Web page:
Barnaby thinks we already know. No joke.
Australia's economy has been clobbered by a stunning collapse in export earnings in the March quarter, all but ending any prospect of interest rates rising in the next few months.
In the biggest reversal since the 1970s, export volumes dived by 9 per cent for the quarter, mainly due to the impact of summer’s natural disasters on shipments of coal and other natural resources.
Minerals and energy exports slumped by 14 per cent, and coal exports by 27 per cent.
The figures were worse than expected, and have firmed up predictions that national accounts figures to be released today will show the economy contracted in the March quarter.
Separate figures showing a drop in building approvals in April and falling house prices are pointing to more gloom in the June quarter.
Treasurer Wayne Swan was almost apologetic in Parliament over the export figures, saying the impact of the January natural disasters had been “somewhat larger than the Treasury initially estimated”.
This month’s federal the budget included a prediction by Treasury that the disasters would cut 0.75 per cent from the nation’s economic growth.
But Mr Swan said yesterday the March quarter export collapse would cut around 2.4 per cent from growth in the quarter — the largest quarterly hit on growth since at least the September quarter of 1959.
Estimates of the March quarter national accounts figure turned sharply negative. The median forecast among market economists changed from a 0.4 per cent contraction in the economy to a contraction of 1.1 per cent — which would be the worst quarterly figure since the early 1990s recession...
The ANZ and Commonwealth banks are forecasting a GDP figure of minus 1.5 per cent, Westpac minus-1.0 per cent, and the National Australia Bank minus 0.3 per cent.
The forecasts imply full-year economic growth of just 1 per cent, which would be worse than the figures recorded during the global financial crisis.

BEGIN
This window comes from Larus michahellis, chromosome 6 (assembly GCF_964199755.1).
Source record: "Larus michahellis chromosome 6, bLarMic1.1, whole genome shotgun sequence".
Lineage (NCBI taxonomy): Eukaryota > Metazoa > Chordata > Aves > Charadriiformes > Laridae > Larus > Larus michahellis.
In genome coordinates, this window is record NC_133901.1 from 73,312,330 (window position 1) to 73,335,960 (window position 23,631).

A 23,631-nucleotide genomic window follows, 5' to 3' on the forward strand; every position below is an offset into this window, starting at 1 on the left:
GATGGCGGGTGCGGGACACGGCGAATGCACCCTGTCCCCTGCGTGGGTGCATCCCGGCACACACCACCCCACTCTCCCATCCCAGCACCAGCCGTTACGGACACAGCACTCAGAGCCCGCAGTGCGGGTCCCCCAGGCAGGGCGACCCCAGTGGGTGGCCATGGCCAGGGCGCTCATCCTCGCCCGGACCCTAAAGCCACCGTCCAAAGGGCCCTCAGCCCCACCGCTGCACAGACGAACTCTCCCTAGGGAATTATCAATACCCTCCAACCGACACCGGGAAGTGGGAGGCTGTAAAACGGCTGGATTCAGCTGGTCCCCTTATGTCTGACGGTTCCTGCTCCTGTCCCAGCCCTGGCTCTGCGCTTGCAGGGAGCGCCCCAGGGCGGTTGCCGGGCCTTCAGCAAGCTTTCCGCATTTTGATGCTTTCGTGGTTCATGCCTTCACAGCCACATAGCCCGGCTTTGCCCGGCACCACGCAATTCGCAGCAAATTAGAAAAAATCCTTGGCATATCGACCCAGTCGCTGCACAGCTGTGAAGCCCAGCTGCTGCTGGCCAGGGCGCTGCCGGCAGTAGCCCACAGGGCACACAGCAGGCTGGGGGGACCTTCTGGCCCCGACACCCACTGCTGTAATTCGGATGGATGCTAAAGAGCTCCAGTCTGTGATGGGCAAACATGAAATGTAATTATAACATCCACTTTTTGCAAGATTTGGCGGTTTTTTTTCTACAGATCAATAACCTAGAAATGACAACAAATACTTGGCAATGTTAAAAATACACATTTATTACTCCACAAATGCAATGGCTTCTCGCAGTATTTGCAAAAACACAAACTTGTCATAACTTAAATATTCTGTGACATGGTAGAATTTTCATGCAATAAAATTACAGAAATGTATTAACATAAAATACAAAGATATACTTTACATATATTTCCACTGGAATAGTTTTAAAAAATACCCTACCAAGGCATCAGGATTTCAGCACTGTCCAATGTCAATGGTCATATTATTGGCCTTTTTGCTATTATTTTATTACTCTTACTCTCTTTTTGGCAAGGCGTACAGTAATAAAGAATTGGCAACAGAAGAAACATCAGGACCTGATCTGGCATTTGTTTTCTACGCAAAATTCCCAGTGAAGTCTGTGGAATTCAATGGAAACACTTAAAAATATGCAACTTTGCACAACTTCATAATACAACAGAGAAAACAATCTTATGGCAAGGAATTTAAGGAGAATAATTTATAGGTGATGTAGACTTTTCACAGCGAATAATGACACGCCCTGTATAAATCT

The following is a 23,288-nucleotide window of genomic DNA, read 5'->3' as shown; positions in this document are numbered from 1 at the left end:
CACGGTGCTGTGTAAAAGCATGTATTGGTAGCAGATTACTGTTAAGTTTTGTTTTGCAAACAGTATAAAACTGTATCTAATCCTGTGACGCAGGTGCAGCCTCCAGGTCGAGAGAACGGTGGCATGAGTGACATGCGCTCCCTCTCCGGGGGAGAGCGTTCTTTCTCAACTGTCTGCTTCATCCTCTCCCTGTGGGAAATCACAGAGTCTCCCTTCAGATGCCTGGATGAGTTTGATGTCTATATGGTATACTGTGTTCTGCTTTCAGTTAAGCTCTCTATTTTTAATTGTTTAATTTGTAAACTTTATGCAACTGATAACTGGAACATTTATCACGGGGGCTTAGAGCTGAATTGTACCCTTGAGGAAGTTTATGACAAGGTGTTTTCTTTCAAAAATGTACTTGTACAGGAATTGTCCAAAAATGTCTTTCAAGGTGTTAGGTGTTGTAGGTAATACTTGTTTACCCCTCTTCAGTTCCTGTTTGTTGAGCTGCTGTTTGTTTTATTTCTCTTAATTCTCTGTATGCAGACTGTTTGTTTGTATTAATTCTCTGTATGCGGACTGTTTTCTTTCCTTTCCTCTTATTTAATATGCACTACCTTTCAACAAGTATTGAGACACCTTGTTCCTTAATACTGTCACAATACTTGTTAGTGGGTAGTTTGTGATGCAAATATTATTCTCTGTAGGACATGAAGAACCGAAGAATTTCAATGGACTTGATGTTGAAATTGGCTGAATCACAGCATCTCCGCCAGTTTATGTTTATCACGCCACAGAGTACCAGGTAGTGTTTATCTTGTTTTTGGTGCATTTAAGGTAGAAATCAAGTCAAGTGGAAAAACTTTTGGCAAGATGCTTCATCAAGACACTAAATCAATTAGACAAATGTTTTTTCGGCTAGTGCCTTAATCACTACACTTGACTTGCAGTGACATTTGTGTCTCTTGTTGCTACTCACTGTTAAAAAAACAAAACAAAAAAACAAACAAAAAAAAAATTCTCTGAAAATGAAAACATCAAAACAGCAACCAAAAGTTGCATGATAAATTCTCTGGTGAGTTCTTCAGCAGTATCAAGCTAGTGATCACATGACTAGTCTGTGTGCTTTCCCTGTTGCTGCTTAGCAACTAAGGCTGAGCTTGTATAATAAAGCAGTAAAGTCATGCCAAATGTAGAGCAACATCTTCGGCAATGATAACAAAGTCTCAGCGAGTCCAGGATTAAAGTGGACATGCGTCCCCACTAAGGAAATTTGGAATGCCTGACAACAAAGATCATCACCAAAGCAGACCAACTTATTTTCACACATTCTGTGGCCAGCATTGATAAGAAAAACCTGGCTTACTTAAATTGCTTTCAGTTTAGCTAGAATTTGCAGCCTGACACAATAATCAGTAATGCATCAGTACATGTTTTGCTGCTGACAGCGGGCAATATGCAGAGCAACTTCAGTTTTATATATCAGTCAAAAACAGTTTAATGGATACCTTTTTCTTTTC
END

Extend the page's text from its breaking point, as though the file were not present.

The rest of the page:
Before yesterday’s export figures, financial markets were pricing in a slim chance of an interest rate hike when the Reserve Bank board meets next Tuesday. Now they are pricing in a zero probability of a rise at that meeting, and a negligible probability until November.
“The risk of a near-term rate hike has been snuffed out,” said CommSec economist Craig James. “So unquestionably poor is the news it raises real doubts about the true state of the Australian economy.”
“The Reserve Bank holds to the belief that the economy will rebound later in the year, but you don’t get a sense of that from the data.”
Separately-released statistics on building approvals showed residential approvals down 1.3 per cent in April, led by a 3.5 per cent slide in approvals for houses. It was the fifth fall in six months.
Excluding Queensland, where rebuilding is underway after the January floods and cyclone Yasi, new dwelling approvals fell by 5.6 per cent.
The RP Data-Rismark home value index showed that the value of capital city homes fell more than 1 per cent in the three months to April, with prices in Sydney down 0.5 per cent, Melbourne prices down 0.8 per cent and Perth and Brisbane down 3 and 3.1 per cent.
RP Data research director Tim Lawless said the most expensive suburbs dragged the market down, losing 5.4 per cent of their value in the past 12 months. Prices in the cheapest suburbs hardly moved.
Reserve Bank data yesterday also showed that credit activity was flat in April, with demand from business and personal loans, aside from mortgages, declining.
The March quarter national accounts figures will be released at 11.30am today.
Published in today's Age and SMH
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